Lots of Opportunity: Estimating the Zoning Tax in Vancouver

Zoning bylaws restrict the size and frontage of lots, preventing lots from getting subdivided. The opportunity cost of freezing City of Vancouver land use in RS zoned areas in amber is enormous, it amounts to around $40 billion from preventing 2:1 lots splits, and an additional $100 billion from preventing further subdivision beyond that.

Jens von Bergmann Nathan Lauster

20 minute read

(Joint with Nathan Lauster and cross-posted at HomeFreeSociology)


We estimate the land value lost by lot subdivision restrictions in the RS (single-family) zoned lands of Vancouver. These restrictions, also known as the zoning tax, subsidize hoarding of land for the wealthy at the cost of those who wouldn’t mind sharing. We conservatively estimate the overall cost of preventing splitting of lots at $43 billion, or an average of 37% of existing lot land value. Alternative formulations enabling deeper subdivisions raise our zoning tax estimates to $146 billion. We provide examples of what subdivision could look like, tally up non-conforming lots by zone, and discuss some of the implications.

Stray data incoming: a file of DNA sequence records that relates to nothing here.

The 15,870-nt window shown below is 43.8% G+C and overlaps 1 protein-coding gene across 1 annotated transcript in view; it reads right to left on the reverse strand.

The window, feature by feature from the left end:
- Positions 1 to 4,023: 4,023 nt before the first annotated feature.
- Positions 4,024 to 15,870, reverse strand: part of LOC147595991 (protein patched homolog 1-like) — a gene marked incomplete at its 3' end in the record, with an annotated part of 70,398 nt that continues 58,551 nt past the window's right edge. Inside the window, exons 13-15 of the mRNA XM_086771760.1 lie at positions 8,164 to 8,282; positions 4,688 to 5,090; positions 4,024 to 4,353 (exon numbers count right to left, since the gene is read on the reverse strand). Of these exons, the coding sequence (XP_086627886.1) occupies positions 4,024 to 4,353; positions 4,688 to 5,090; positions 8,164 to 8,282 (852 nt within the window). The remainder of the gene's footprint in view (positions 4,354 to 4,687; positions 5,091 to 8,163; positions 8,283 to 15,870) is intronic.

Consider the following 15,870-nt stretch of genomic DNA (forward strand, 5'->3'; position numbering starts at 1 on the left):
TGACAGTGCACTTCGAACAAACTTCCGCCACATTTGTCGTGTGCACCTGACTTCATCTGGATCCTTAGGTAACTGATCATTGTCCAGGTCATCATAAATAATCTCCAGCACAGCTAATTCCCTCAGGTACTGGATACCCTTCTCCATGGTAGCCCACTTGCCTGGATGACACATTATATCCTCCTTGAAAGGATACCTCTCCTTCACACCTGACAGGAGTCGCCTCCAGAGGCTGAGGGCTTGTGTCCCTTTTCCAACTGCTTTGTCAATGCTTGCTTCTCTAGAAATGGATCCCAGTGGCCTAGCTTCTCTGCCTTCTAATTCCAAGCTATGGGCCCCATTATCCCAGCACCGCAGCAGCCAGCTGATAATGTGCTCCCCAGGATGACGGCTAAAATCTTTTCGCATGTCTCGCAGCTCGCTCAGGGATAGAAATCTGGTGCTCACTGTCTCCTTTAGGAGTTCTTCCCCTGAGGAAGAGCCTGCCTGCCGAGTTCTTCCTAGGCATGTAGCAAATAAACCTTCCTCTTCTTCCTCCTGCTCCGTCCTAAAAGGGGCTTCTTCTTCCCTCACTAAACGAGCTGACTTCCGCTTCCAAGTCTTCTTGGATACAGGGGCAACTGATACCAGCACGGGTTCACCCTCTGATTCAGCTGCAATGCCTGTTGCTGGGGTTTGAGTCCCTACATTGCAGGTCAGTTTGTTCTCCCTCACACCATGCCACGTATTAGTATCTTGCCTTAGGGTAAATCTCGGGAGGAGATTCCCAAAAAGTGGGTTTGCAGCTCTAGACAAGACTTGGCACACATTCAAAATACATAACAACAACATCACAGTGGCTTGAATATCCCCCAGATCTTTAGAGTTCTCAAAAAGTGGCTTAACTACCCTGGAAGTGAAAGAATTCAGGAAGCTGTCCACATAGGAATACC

The zoning tax is real, and it is enormous. The exact amount of the zoning tax is hard to pin down because we are so far away from the equilibrium of where people would stop subdividing land or air parcels if they were allowed to do so.

Lots of Potential

How much land do you have to buy in order to buy a house?